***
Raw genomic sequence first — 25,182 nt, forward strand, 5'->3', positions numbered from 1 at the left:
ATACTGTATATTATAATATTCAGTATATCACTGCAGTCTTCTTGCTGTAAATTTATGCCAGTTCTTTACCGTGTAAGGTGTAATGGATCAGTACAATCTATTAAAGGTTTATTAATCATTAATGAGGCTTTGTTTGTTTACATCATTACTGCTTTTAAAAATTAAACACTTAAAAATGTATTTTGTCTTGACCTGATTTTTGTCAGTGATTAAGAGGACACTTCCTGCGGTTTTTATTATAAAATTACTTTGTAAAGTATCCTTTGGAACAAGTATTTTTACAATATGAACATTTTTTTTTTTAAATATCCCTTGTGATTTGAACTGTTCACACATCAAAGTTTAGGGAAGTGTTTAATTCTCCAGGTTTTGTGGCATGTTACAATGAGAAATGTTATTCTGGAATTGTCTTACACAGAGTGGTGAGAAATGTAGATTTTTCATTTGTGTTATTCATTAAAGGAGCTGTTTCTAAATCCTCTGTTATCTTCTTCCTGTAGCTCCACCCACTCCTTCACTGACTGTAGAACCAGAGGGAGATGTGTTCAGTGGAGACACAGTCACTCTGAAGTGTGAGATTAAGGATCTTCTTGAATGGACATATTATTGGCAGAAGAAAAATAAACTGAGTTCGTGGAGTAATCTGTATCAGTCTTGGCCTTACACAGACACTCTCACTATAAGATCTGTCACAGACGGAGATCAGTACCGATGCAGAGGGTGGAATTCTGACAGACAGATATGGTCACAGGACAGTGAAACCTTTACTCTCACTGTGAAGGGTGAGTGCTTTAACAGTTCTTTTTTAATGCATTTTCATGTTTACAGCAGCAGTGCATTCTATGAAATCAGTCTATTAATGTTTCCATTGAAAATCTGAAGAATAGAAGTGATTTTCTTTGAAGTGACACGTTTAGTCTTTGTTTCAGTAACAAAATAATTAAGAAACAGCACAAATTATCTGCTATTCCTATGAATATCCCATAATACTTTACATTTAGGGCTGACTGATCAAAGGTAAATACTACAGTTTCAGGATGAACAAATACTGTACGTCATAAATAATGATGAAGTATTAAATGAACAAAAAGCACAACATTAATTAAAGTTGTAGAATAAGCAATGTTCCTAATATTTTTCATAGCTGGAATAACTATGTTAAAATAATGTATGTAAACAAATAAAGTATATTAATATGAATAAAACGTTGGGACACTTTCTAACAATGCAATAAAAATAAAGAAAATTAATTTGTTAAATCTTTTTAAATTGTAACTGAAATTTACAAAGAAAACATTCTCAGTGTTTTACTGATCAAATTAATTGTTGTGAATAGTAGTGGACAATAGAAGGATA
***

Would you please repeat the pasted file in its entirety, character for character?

Raw genomic sequence first — 25,182 nt, forward strand, 5'->3', positions numbered from 1 at the left:
ATACTGTATATTATAATATTCAGTATATCACTGCAGTCTTCTTGCTGTAAATTTATGCCAGTTCTTTACCGTGTAAGGTGTAATGGATCAGTACAATCTATTAAAGGTTTATTAATCATTAATGAGGCTTTGTTTGTTTACATCATTACTGCTTTTAAAAATTAAACACTTAAAAATGTATTTTGTCTTGACCTGATTTTTGTCAGTGATTAAGAGGACACTTCCTGCGGTTTTTATTATAAAATTACTTTGTAAAGTATCCTTTGGAACAAGTATTTTTACAATATGAACATTTTTTTTTTTAAATATCCCTTGTGATTTGAACTGTTCACACATCAAAGTTTAGGGAAGTGTTTAATTCTCCAGGTTTTGTGGCATGTTACAATGAGAAATGTTATTCTGGAATTGTCTTACACAGAGTGGTGAGAAATGTAGATTTTTCATTTGTGTTATTCATTAAAGGAGCTGTTTCTAAATCCTCTGTTATCTTCTTCCTGTAGCTCCACCCACTCCTTCACTGACTGTAGAACCAGAGGGAGATGTGTTCAGTGGAGACACAGTCACTCTGAAGTGTGAGATTAAGGATCTTCTTGAATGGACATATTATTGGCAGAAGAAAAATAAACTGAGTTCGTGGAGTAATCTGTATCAGTCTTGGCCTTACACAGACACTCTCACTATAAGATCTGTCACAGACGGAGATCAGTACCGATGCAGAGGGTGGAATTCTGACAGACAGATATGGTCACAGGACAGTGAAACCTTTACTCTCACTGTGAAGGGTGAGTGCTTTAACAGTTCTTTTTTAATGCATTTTCATGTTTACAGCAGCAGTGCATTCTATGAAATCAGTCTATTAATGTTTCCATTGAAAATCTGAAGAATAGAAGTGATTTTCTTTGAAGTGACACGTTTAGTCTTTGTTTCAGTAACAAAATAATTAAGAAACAGCACAAATTATCTGCTATTCCTATGAATATCCCATAATACTTTACATTTAGGGCTGACTGATCAAAGGTAAATACTACAGTTTCAGGATGAACAAATACTGTACGTCATAAATAATGATGAAGTATTAAATGAACAAAAAGCACAACATTAATTAAAGTTGTAGAATAAGCAATGTTCCTAATATTTTTCATAGCTGGAATAACTATGTTAAAATAATGTATGTAAACAAATAAAGTATATTAATATGAATAAAACGTTGGGACACTTTCTAACAATGCAATAAAAATAAAGAAAATTAATTTGTTAAATCTTTTTAAATTGTAACTGAAATTTACAAAGAAAACATTCTCAGTGTTTTACTGATCAAATTAATTGTTGTGAATAGTAGTGGACAATAGAAGGATA